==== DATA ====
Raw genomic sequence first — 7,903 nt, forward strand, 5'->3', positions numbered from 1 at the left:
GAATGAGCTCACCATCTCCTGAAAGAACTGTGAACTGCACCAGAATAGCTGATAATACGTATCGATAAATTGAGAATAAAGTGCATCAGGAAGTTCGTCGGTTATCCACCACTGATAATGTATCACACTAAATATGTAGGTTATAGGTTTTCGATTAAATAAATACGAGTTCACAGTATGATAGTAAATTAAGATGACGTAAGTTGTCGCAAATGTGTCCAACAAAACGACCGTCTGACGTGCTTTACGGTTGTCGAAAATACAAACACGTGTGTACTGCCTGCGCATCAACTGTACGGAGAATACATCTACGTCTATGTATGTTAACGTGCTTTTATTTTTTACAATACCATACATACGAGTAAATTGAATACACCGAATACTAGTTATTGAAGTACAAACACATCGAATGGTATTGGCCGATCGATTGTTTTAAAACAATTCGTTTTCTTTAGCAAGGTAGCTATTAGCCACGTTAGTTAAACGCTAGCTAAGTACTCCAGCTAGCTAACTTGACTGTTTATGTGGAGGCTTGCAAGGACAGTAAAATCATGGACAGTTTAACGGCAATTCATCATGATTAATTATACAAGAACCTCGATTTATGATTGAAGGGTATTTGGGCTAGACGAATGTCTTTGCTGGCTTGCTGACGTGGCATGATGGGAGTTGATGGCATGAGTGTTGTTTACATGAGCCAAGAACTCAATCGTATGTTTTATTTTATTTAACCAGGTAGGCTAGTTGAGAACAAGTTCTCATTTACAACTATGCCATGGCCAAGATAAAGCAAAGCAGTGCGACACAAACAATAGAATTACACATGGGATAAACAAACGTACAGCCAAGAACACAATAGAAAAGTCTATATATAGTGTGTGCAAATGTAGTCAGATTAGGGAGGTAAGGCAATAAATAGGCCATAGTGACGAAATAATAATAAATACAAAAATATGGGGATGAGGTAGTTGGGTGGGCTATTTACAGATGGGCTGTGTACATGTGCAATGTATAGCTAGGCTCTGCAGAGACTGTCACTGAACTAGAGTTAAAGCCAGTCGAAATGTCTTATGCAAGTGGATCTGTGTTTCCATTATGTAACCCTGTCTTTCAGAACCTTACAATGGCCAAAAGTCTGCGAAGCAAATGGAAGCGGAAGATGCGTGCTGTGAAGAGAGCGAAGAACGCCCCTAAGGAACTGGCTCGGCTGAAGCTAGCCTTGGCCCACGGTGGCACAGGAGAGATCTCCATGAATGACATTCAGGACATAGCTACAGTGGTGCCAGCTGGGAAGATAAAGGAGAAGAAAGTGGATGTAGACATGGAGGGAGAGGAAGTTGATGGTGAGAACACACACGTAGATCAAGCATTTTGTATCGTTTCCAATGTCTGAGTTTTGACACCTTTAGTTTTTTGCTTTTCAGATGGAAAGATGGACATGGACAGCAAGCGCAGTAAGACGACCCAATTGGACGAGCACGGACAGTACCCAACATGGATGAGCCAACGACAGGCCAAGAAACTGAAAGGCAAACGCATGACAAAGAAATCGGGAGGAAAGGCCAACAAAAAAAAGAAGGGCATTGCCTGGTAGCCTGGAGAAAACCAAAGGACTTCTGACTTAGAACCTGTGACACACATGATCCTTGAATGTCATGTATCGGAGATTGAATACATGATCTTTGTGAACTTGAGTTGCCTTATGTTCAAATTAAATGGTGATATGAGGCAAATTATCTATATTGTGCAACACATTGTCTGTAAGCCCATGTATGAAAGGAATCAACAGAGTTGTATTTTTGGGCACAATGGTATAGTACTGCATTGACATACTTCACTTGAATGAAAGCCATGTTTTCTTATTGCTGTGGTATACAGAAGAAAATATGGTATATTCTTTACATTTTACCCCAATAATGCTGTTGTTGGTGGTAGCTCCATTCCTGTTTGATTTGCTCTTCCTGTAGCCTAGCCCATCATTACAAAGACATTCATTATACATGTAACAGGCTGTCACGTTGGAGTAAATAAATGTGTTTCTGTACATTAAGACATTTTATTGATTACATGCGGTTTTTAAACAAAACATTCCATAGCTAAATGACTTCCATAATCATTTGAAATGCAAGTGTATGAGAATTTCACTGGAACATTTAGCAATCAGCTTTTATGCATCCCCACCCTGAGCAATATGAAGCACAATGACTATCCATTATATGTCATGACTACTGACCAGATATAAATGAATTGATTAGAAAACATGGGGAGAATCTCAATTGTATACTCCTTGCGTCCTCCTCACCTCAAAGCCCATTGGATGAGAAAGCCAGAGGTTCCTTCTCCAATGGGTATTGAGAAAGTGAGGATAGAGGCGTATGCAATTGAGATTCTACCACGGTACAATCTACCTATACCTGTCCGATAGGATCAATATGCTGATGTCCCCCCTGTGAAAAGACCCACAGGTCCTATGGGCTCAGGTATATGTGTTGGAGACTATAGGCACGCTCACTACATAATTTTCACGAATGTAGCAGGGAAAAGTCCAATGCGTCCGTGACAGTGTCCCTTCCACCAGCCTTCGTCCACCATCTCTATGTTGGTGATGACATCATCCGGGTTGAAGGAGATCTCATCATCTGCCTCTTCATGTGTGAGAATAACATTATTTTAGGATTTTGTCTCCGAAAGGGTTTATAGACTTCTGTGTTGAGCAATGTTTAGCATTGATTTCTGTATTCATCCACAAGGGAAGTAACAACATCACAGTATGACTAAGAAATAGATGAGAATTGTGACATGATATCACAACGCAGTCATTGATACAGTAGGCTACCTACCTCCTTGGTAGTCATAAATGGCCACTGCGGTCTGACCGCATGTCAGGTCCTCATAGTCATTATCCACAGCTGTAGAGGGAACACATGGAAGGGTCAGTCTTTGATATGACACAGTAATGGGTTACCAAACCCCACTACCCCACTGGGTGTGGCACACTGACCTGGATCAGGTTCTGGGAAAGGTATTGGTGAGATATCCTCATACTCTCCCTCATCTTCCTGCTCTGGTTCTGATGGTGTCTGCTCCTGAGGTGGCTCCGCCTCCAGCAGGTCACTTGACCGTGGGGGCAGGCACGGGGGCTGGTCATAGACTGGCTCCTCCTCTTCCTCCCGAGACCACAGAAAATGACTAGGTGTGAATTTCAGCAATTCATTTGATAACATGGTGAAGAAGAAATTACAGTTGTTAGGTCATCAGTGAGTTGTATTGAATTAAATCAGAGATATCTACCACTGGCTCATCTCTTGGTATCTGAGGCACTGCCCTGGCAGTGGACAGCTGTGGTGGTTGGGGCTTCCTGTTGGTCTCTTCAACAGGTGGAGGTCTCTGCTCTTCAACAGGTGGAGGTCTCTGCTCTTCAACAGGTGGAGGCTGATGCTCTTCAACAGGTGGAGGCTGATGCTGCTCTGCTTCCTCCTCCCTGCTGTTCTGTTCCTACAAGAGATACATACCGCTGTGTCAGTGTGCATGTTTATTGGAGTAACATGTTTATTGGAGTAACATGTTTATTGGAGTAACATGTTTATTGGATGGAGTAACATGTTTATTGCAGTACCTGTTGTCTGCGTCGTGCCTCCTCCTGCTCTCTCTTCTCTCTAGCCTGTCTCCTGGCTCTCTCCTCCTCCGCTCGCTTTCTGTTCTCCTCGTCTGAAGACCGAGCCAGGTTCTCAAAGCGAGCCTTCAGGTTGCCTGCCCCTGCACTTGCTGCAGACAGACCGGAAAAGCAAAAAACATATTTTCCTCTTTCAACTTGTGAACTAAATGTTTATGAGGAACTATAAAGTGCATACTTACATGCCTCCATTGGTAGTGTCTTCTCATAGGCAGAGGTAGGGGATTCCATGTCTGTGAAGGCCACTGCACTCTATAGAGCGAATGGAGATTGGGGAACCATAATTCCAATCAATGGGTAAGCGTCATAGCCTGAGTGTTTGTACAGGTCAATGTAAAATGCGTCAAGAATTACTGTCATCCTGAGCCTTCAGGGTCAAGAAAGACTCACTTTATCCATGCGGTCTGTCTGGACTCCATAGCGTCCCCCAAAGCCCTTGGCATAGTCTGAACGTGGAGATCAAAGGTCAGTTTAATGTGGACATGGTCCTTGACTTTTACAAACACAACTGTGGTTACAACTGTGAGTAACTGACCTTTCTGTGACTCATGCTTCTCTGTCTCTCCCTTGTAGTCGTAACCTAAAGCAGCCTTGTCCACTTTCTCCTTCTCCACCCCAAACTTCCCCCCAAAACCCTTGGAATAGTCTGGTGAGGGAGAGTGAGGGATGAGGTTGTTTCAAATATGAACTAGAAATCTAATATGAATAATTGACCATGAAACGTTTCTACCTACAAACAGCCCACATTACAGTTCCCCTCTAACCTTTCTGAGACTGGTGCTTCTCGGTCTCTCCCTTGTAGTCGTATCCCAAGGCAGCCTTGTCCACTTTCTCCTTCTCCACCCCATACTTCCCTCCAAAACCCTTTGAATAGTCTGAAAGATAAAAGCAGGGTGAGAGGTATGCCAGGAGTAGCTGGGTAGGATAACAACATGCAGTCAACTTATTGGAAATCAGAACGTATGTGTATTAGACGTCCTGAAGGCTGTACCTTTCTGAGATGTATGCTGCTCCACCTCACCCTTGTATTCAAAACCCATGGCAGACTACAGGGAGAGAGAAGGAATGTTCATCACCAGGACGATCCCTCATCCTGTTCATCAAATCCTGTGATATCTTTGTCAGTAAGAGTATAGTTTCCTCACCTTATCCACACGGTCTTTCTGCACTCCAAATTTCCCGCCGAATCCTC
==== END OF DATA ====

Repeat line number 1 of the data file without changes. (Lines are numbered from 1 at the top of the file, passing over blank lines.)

Raw genomic sequence first — 7,903 nt, forward strand, 5'->3', positions numbered from 1 at the left: